**spoiler alert** Anyone else notice these books sitting on the front shelves at Borders? The cover is so pretty—how can you not notice it? So when I...more**spoiler alert** Anyone else notice these books sitting on the front shelves at Borders? The cover is so pretty—how can you not notice it? So when I noticed this book for the first time one of the Borders employees ambushed me and explained to me in gushing detail that this was one of the most phenomenal books she’s ever read. She said she had to sit up all night reading it until the very end because it was essential that she find out what happened. So I bought it. How can you say no to a book that is that good?
Well, after having read it, I have a question for everyone who works at Borders: is promoting certain books part of your job? Regardless of whether you like the book? Or if you’ve even read it?
Anyway, Borders aside. This book was nowhere near phenomenal. I wouldn’t even call it particularly enjoyable.
The book centers around seven-year-old Calli who does not speak. She is taken into the woods by her alcoholic father one morning—on that same morning her friend Petra also disappears. Interesting premise. Unfortunately, the writing itself left something to be desired.
I’ll start off by saying that if you’re going to tackle a heavy subject, you need characters that can carry their weight. This was the books biggest failing. The chapters rotate to a new perspective every couple of pages. And you have a wide variety of characters telling this story—fathers, mothers, young girls, a young boy, and so on. But I couldn’t differentiate between any voices. Not a single one was distinct.
The prose itself is pretty solid.
The one major problem I had was the fact that the story was not thrilling. The story cracked under the lack of suspense and the fact that there are places in which it’s hard to keep that suspension of disbelief. Calli is the main focus of the story and what the reader is supposed to care about. But we know the person who kidnapped her, why she was kidnapped, and where she was taken. And there was also the fact that we don’t get any sense of danger from her situation, since Griff doesn’t seem to intend to do her major harm.
It seemed to me that the author realized this and threw Petra in there as a side-mystery. I only say this since she is not mentioned with the same reverence that Calli is and that her kidnapping doesn’t come to any major wrap-up or climax. Sure, we find out whodunit but the motive seems wonky at best.
And one more thing I wouldn’t normally complain about but I feel is worth mentioning—the messages in this story seem to blatantly say that a woman’s number one goal in life is to marry and have kids. It might just be me being over-sensitive but the fact that every single woman in this book has no trait or ambition other than “wife and mother” disturbed me. Antonia seems so desperate to fit this mold that she marries an abusive jackass.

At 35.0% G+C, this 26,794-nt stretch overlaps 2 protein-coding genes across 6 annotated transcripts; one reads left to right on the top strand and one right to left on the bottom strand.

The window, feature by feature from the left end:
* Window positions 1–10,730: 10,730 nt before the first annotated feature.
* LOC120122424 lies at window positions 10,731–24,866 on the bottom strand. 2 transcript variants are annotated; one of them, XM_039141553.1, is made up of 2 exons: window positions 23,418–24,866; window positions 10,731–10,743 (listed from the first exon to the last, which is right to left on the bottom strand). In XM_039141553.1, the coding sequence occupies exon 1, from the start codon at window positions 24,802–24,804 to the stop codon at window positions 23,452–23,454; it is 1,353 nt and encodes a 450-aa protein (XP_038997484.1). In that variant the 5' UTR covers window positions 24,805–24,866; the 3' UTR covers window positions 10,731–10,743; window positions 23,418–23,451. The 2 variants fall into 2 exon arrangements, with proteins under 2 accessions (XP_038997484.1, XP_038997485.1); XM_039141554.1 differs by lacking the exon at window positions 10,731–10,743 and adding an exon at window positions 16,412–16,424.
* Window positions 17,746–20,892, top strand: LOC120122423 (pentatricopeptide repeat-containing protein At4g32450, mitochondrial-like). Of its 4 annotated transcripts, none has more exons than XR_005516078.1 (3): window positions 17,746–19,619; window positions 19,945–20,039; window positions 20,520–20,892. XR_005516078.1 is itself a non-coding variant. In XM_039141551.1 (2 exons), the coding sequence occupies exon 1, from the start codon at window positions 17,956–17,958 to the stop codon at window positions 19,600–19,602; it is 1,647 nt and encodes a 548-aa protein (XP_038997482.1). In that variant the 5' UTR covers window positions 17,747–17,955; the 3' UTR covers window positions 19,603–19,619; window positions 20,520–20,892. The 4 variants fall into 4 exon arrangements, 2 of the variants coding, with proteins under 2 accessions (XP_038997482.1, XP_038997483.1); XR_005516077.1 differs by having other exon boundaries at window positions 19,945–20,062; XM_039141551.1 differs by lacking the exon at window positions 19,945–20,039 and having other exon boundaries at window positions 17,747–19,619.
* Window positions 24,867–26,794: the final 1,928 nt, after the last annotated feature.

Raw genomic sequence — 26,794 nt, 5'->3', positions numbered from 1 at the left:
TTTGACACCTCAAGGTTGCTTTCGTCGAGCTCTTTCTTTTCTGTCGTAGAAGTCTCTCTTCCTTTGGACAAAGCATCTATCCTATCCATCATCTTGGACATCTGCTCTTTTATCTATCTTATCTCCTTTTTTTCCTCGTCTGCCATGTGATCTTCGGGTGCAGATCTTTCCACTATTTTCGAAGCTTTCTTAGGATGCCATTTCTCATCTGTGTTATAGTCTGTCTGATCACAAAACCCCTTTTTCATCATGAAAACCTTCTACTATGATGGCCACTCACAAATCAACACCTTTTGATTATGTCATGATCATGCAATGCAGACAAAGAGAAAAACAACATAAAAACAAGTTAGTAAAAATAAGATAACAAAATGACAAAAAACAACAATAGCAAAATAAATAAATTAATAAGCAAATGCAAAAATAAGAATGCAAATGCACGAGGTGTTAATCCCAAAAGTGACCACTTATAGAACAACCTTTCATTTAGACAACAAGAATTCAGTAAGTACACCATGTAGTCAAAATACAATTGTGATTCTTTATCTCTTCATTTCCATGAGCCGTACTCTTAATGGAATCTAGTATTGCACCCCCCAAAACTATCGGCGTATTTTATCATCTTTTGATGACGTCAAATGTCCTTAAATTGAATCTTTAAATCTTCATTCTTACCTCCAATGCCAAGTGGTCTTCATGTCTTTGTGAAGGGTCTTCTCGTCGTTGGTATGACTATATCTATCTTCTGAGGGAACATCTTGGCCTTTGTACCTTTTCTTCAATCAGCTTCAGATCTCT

So overall, two of five. I would tread cautiously around Borders employees looking to sell you this book unless you’re quite sure that it is the kind of book you’d love read.(less)
This was a quick, fun, YA mystery. Its strengths were the family dynamics and the whole concept of sliding, which is the protagonist’s ability to inha...moreThis was a quick, fun, YA mystery. Its strengths were the family dynamics and the whole concept of sliding, which is the protagonist’s ability to inhabit the minds of people while she is unconscious. It did annoy me that in the latter half of the book the author undermines her own rules for the convenience of the plot but whatever, whatever. At first I was worried that the author was going to do with the evil-bitchy-cheerleader stereotype but I appreciated that the author diverted from that path and took the time to humanize those characters.
The dialogue was the biggest flaw. A rival girl says to the protagonist, “Nice outfit. What is like it, like, 1994?” It makes you wince. It doesn’t flow very well and it rarely feels genuine. I don’t know how old the author is but I feel like she spent a lot of time consciously trying to mimic how teenagers talk and it just doesn’t work.
My one other issue was the reveal, which I thought was weak. I won’t get into the why but I do give the author props for (view spoiler)[killing off the love interest. (hide spoiler)] You don’t see that in YA too often. ["br"]>["br"]>["br"]>["br"]>["br"]>(less)